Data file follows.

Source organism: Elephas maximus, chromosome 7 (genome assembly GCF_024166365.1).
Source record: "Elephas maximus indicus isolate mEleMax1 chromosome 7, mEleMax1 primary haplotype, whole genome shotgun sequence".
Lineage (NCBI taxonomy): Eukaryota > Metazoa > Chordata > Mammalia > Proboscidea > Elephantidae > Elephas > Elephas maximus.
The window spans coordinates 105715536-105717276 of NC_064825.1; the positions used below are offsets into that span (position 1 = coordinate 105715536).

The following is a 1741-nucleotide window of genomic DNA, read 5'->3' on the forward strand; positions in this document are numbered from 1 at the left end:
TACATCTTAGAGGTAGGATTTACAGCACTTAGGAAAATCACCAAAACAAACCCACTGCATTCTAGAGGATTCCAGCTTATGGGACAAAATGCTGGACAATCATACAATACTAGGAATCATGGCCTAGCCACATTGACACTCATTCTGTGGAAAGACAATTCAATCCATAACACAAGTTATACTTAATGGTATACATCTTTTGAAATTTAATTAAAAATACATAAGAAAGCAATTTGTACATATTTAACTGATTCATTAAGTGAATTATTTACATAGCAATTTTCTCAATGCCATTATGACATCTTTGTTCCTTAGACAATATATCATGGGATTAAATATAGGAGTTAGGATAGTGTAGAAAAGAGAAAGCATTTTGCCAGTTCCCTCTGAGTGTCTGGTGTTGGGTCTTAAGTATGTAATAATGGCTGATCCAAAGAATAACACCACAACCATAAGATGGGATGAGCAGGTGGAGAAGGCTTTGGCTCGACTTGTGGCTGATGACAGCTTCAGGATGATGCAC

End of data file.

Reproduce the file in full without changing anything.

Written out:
Source organism: Elephas maximus, chromosome 7 (genome assembly GCF_024166365.1).
Source record: "Elephas maximus indicus isolate mEleMax1 chromosome 7, mEleMax1 primary haplotype, whole genome shotgun sequence".
Lineage (NCBI taxonomy): Eukaryota > Metazoa > Chordata > Mammalia > Proboscidea > Elephantidae > Elephas > Elephas maximus.
The window spans coordinates 105715536-105717276 of NC_064825.1; the positions used below are offsets into that span (position 1 = coordinate 105715536).

The following is a 1741-nucleotide window of genomic DNA, read 5'->3' on the forward strand; positions in this document are numbered from 1 at the left end:
TACATCTTAGAGGTAGGATTTACAGCACTTAGGAAAATCACCAAAACAAACCCACTGCATTCTAGAGGATTCCAGCTTATGGGACAAAATGCTGGACAATCATACAATACTAGGAATCATGGCCTAGCCACATTGACACTCATTCTGTGGAAAGACAATTCAATCCATAACACAAGTTATACTTAATGGTATACATCTTTTGAAATTTAATTAAAAATACATAAGAAAGCAATTTGTACATATTTAACTGATTCATTAAGTGAATTATTTACATAGCAATTTTCTCAATGCCATTATGACATCTTTGTTCCTTAGACAATATATCATGGGATTAAATATAGGAGTTAGGATAGTGTAGAAAAGAGAAAGCATTTTGCCAGTTCCCTCTGAGTGTCTGGTGTTGGGTCTTAAGTATGTAATAATGGCTGATCCAAAGAATAACACCACAACCATAAGATGGGATGAGCAGGTGGAGAAGGCTTTGGCTCGACTTGTGGCTGATGACAGCTTCAGGATGATGCAC